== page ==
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Effects of arc3, arc5 and arc6 Mutations on Plastid Morphology and Stromule Formation in Green and Nongreen Tissues of Arabidopsis thaliana

Authors

  • Andreas Holzinger,

    1. Institute of Botany, Department of Physiology and Cell Physiology of Alpine Plants, University of Innsbruck, Innsbruck, Austria
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    • These two authors contributed equally to this work.

  • Ernest Y. Kwok,

    1. Department of Molecular Biology and Genetics, Biotechnology Building, Cornell University, Ithaca, NY
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    • These two authors contributed equally to this work.

    • §

      Current address: Ernest Y. Kwok, Joint Science Department, The Claremont Colleges, Claremont, CA 91711 USA.

  • Maureen R. Hanson

    Corresponding author
    1. Department of Molecular Biology and Genetics, Biotechnology Building, Cornell University, Ithaca, NY
      *Corresponding author email: mrh5@cornell.edu (Maureen R. Hanson)
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  • This invited paper is part of the Symposium-in-Print: Photosynthesis.

*Corresponding author email: mrh5@cornell.edu (Maureen R. Hanson)

Abstract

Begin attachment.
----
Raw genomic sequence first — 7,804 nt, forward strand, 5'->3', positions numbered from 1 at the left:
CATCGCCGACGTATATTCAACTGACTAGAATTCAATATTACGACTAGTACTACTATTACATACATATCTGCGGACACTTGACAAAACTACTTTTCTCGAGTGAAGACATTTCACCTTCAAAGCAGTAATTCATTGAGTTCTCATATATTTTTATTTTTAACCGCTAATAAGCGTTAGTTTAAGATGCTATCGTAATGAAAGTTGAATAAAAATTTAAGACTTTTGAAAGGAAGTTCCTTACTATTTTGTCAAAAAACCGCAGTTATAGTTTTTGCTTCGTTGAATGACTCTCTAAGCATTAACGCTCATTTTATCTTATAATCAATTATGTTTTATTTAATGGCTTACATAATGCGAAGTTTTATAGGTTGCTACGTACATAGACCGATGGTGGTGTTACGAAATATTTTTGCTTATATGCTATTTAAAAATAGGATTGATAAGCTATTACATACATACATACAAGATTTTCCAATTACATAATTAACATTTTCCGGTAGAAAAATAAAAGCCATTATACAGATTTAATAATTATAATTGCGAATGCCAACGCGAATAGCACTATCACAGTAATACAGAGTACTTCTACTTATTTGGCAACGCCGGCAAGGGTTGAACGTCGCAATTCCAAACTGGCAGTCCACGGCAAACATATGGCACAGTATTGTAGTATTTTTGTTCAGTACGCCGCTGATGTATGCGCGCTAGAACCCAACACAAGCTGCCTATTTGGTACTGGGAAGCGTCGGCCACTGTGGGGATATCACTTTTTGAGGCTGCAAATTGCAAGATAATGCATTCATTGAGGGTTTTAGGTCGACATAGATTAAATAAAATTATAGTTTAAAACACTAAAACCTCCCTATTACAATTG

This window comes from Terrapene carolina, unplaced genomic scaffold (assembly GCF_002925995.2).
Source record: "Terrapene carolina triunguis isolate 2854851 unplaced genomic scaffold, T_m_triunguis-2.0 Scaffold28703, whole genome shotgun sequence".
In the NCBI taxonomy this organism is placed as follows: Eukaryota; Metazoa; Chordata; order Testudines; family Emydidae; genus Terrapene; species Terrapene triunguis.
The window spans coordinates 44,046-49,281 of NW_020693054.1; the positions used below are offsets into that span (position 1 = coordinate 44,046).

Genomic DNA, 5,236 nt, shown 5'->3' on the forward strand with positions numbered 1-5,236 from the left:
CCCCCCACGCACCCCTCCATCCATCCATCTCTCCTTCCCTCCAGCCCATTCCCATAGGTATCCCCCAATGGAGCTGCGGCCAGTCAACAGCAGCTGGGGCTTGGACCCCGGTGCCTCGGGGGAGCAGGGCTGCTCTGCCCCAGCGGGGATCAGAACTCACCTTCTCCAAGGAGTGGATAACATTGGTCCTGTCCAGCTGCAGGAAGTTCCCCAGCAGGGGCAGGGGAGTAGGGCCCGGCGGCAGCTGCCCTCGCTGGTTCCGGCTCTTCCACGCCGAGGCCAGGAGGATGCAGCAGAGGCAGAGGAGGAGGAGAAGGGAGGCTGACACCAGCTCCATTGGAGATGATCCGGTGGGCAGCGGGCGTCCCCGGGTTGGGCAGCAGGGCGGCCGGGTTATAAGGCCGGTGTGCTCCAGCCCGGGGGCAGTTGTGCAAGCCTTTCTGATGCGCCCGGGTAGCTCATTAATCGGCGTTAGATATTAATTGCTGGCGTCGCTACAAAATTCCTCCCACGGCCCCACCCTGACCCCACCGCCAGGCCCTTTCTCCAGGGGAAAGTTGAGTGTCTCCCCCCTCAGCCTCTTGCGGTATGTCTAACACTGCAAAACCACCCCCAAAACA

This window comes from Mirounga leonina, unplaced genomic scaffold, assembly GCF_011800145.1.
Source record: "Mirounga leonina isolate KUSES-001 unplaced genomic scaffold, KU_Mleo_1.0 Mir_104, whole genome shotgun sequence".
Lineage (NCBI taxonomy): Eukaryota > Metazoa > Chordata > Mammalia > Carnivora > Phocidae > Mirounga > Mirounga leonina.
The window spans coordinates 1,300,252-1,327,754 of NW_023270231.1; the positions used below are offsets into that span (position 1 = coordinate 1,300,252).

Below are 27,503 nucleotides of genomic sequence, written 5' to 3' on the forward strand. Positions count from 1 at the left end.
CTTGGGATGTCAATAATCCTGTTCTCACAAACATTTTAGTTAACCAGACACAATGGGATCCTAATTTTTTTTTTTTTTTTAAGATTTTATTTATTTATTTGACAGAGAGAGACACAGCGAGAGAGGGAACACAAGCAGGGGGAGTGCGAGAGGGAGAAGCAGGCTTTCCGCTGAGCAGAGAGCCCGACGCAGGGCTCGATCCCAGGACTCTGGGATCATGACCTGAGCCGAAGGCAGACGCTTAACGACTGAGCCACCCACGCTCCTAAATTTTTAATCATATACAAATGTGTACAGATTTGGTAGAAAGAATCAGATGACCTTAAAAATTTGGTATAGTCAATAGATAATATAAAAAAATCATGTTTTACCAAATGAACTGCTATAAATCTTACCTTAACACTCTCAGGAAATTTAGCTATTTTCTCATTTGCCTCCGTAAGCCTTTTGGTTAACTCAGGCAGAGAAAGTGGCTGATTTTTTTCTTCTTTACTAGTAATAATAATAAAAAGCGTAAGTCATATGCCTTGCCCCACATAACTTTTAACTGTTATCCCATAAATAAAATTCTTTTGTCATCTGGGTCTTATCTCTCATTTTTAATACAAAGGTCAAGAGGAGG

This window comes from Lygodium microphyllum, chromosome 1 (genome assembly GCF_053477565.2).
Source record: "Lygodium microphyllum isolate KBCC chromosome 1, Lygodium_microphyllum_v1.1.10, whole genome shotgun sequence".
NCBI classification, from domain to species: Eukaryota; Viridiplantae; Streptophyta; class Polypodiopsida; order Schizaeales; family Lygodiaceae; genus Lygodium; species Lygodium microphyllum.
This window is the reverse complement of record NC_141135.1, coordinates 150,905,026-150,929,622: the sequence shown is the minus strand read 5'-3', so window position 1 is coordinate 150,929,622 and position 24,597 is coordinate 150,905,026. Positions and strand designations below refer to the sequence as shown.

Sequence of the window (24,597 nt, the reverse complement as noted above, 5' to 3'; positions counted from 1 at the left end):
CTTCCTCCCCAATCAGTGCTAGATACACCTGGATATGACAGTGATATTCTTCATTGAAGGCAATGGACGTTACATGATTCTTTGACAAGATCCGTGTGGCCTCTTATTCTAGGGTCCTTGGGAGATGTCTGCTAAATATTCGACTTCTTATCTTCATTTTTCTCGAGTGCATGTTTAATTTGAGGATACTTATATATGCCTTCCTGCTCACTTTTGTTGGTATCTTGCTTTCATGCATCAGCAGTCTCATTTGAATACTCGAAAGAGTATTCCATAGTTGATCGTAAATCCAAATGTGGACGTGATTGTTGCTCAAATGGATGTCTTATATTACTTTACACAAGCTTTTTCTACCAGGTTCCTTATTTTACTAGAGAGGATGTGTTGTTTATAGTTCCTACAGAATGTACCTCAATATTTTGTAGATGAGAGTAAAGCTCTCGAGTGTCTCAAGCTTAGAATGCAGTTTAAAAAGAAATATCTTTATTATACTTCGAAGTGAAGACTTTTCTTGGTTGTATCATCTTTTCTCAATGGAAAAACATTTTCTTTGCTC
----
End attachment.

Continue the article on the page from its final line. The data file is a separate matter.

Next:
Mutations in the ARC3, ARC5 and ARC6 genes of Arabidopsis  thaliana affect chloroplast division. We investigated whether ARC3, ARC5 and ARC6 are also involved in determining plastid morphology in nongreen tissues, where stromules, stroma-filled tubular extensions of the plastid envelope membrane, are more abundant than in mesophyll cells. Using plastid-targeted green fluorescent protein to observe plastids throughout the organs of these mutants, we have discovered a number of new mutant phenotypes. The size of arc3 plastids was heterogeneous in various tissues. arc5 plastids appeared wild-type in the majority of nongreen tissues examined. However, in cells of stamen filaments, the arc5 mutant showed an increase in the frequency of stromules. Increased stromule frequency was observed for a number of organs in the arc6 mutant. Some arc6 cells contained heterogeneous mixtures of plastids; epidermal cells of hypocotyls, stamen filaments and the bases of petals possessed both very large chloroplasts as well as much smaller nongreen plastids. Quantitative analysis in hypocotyl cells revealed that the alteration in stromule length in arc3 and arc6 mutants occurred despite wild-type plastid densities. Thus, in hypocotyls, the effects of the arc3 and arc6 mutations on stromule length and frequency are independent of changes in plastid division. Although electron micrographs of stromules emanating from chloroplasts have rarely been reported, within the arc3 mutant, narrow, 40–50 nm diameter, recoiled stromules could be followed for about 10 μm in electron micrographs of leaf tissue.

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